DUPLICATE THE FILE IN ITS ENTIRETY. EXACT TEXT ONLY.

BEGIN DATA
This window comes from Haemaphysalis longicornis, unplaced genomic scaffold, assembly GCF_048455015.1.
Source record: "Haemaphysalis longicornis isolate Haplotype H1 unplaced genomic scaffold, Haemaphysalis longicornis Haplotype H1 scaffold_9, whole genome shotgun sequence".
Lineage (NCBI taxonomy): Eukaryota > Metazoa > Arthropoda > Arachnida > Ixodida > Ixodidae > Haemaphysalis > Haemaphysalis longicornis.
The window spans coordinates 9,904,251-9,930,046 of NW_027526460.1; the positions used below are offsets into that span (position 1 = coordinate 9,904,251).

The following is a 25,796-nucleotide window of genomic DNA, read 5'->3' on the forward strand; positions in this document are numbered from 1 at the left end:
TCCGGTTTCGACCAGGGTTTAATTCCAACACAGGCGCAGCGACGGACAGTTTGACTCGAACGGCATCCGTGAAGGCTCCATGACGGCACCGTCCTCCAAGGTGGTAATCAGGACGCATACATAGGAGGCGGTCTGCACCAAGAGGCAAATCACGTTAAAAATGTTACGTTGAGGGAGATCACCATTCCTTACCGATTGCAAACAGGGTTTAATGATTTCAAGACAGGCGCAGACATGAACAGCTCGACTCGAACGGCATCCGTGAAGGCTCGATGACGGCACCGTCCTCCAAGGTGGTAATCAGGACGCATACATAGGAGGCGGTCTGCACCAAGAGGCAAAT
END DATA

This window comes from Haemaphysalis longicornis, unplaced genomic scaffold, assembly GCF_048455015.1.
Source record: "Haemaphysalis longicornis isolate Haplotype H1 unplaced genomic scaffold, Haemaphysalis longicornis Haplotype H1 scaffold_9, whole genome shotgun sequence".
Lineage (NCBI taxonomy): Eukaryota > Metazoa > Arthropoda > Arachnida > Ixodida > Ixodidae > Haemaphysalis > Haemaphysalis longicornis.
The window spans coordinates 9,904,251-9,930,046 of NW_027526460.1; the positions used below are offsets into that span (position 1 = coordinate 9,904,251).

The following is a 25,796-nucleotide window of genomic DNA, read 5'->3' on the forward strand; positions in this document are numbered from 1 at the left end:
TCCGGTTTCGACCAGGGTTTAATTCCAACACAGGCGCAGCGACGGACAGTTTGACTCGAACGGCATCCGTGAAGGCTCCATGACGGCACCGTCCTCCAAGGTGGTAATCAGGACGCATACATAGGAGGCGGTCTGCACCAAGAGGCAAATCACGTTAAAAATGTTACGTTGAGGGAGATCACCATTCCTTACCGATTGCAAACAGGGTTTAATGATTTCAAGACAGGCGCAGACATGAACAGCTCGACTCGAACGGCATCCGTGAAGGCTCGATGACGGCACCGTCCTCCAAGGTGGTAATCAGGACGCATACATAGGAGGCGGTCTGCACCAAGAGGCAAAT